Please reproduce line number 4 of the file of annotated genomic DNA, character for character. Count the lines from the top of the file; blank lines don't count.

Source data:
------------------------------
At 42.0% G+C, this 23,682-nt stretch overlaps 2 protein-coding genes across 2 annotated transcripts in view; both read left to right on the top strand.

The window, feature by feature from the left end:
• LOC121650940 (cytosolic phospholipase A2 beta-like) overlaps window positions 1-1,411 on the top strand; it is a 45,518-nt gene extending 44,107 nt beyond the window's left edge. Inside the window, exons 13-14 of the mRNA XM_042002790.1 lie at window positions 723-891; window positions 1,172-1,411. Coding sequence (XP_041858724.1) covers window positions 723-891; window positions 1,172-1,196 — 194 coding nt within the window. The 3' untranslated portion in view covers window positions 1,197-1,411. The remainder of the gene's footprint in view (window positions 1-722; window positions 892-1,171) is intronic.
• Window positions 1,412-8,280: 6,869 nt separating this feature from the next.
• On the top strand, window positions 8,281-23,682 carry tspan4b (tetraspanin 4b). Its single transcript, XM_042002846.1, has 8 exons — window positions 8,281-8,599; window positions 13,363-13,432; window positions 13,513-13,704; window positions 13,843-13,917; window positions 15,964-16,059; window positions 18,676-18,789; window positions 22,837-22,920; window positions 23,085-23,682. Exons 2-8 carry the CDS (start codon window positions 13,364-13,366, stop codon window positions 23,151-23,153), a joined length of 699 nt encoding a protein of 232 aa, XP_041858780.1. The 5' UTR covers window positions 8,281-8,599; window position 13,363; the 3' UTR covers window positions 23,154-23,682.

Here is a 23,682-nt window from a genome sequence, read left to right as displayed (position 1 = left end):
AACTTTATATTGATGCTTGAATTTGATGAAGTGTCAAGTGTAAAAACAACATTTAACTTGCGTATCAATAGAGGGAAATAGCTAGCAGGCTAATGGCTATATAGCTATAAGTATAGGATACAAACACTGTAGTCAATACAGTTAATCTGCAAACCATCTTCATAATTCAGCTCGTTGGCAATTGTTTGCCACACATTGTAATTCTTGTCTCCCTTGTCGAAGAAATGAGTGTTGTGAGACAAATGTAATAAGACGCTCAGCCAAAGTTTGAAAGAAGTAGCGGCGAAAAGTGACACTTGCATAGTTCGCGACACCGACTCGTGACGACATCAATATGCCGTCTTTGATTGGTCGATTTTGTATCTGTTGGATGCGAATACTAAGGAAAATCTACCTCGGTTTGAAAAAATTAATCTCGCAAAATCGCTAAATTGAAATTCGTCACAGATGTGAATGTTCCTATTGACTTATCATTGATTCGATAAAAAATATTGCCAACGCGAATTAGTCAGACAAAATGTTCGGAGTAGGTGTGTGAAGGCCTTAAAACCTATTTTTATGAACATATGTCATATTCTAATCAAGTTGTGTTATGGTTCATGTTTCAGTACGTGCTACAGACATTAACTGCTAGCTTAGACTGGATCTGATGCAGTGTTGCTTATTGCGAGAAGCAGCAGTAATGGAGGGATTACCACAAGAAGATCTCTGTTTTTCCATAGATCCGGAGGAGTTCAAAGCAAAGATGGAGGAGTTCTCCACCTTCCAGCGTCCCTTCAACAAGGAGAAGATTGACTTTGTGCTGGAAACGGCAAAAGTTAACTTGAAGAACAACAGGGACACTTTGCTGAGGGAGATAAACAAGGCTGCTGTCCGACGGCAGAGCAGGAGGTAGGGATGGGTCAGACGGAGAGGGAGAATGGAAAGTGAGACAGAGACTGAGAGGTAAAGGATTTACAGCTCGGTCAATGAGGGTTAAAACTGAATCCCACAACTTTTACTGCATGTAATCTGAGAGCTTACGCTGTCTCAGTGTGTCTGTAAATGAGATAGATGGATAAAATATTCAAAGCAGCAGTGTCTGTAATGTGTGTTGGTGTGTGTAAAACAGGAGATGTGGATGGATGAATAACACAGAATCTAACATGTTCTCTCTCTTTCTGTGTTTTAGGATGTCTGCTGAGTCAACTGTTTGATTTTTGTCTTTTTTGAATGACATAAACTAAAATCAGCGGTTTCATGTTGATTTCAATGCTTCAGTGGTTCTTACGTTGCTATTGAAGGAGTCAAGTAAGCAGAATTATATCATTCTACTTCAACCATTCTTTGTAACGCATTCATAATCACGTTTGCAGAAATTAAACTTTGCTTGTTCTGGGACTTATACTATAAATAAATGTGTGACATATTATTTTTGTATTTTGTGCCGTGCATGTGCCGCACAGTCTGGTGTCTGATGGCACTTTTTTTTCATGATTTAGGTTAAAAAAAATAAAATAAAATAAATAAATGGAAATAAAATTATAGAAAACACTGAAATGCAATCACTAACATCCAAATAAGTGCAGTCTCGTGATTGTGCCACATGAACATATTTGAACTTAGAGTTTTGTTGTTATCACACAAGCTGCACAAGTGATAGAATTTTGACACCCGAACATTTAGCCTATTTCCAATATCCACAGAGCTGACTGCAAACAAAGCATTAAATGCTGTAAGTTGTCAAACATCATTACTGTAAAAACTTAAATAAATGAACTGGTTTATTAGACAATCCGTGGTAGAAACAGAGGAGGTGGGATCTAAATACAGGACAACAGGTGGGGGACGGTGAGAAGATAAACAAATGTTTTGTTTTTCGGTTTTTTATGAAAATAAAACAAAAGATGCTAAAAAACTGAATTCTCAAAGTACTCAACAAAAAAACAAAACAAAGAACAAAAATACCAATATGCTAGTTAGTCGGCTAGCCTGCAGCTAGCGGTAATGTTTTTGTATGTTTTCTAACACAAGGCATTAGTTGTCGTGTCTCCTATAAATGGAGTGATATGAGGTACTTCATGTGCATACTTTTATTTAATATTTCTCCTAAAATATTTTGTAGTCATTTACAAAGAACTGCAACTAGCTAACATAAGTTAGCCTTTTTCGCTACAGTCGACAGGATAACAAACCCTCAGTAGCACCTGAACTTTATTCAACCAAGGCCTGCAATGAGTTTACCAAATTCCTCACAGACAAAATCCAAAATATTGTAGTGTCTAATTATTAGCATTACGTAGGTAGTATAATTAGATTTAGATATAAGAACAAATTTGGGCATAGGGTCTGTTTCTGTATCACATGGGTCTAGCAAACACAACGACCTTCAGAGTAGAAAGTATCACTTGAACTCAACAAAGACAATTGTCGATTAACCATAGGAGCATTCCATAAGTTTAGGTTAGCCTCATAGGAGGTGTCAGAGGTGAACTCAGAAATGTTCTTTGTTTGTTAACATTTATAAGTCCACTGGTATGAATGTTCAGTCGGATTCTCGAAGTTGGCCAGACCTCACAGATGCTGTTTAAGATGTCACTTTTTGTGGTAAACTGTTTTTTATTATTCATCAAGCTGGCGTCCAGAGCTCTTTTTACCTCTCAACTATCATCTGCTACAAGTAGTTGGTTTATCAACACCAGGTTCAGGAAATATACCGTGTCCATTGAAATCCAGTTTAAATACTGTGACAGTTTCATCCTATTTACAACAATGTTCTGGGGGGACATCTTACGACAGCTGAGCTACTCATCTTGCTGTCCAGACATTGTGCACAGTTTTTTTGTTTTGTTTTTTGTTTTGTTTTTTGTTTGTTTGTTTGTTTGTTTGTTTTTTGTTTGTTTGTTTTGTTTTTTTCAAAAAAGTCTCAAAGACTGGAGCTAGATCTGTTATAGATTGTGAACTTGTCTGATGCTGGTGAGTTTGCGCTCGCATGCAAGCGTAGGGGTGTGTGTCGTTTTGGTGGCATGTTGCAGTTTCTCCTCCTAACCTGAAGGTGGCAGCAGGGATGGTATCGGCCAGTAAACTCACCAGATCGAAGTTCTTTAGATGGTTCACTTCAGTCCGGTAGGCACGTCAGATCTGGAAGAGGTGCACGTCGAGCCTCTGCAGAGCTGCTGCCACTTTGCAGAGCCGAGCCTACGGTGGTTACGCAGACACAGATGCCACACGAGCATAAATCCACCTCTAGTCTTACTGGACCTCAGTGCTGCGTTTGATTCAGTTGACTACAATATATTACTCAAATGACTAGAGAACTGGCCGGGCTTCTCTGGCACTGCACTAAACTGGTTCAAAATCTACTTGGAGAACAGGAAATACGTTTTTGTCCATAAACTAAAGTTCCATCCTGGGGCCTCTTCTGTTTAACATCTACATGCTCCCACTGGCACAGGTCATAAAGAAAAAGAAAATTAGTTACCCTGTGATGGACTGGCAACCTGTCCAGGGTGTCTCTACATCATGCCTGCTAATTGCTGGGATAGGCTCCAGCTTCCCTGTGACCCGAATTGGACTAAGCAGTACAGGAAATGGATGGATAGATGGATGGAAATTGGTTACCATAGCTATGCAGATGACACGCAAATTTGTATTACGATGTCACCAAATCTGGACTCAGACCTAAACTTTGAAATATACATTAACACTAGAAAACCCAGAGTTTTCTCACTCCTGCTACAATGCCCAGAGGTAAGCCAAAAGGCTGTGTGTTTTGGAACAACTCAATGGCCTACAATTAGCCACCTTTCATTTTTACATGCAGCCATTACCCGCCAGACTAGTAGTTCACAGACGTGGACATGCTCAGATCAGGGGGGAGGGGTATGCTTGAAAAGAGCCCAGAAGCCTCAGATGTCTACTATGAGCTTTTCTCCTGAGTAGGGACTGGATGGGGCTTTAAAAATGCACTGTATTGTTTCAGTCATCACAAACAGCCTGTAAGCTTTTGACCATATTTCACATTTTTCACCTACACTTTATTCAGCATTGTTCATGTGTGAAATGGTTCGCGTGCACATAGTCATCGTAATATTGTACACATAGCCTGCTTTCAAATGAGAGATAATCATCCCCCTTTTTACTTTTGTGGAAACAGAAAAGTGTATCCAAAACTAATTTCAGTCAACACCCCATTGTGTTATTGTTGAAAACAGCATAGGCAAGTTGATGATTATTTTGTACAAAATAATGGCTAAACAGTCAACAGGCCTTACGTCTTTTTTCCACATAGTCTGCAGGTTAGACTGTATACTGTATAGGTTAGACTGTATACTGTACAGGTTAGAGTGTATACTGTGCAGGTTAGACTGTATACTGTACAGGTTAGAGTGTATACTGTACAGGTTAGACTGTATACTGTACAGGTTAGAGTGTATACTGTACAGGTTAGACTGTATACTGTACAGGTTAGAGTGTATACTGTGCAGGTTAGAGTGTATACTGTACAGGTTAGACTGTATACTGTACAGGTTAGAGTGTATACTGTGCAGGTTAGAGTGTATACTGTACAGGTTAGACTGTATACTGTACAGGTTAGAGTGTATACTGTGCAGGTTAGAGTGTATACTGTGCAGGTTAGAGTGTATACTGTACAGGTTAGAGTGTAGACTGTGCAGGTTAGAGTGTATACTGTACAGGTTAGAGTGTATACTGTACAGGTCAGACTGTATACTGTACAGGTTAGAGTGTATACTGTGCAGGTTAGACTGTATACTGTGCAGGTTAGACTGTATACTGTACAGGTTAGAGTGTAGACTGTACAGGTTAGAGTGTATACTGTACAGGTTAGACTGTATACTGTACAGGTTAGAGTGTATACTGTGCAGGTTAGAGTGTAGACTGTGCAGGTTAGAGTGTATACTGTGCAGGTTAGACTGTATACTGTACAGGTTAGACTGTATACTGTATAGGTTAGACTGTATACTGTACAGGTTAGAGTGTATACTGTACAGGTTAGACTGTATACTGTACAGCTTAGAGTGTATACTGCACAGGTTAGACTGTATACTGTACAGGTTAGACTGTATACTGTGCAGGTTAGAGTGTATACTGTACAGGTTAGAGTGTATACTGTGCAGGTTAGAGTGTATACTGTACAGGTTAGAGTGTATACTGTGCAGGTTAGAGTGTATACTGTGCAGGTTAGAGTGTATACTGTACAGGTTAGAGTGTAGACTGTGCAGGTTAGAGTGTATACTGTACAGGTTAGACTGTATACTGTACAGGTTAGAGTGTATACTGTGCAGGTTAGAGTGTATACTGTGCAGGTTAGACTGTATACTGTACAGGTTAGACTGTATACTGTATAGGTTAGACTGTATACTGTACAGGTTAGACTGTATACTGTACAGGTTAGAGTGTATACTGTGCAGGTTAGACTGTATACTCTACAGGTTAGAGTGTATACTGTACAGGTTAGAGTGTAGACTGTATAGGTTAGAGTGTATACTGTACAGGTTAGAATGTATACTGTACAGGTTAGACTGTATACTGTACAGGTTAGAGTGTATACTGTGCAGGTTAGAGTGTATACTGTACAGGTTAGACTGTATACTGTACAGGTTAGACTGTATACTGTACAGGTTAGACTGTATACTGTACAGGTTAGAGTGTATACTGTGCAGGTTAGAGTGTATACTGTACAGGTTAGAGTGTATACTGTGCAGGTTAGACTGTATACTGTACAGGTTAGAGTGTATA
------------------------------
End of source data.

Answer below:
• Window positions 1,412-8,280: 6,869 nt separating this feature from the next.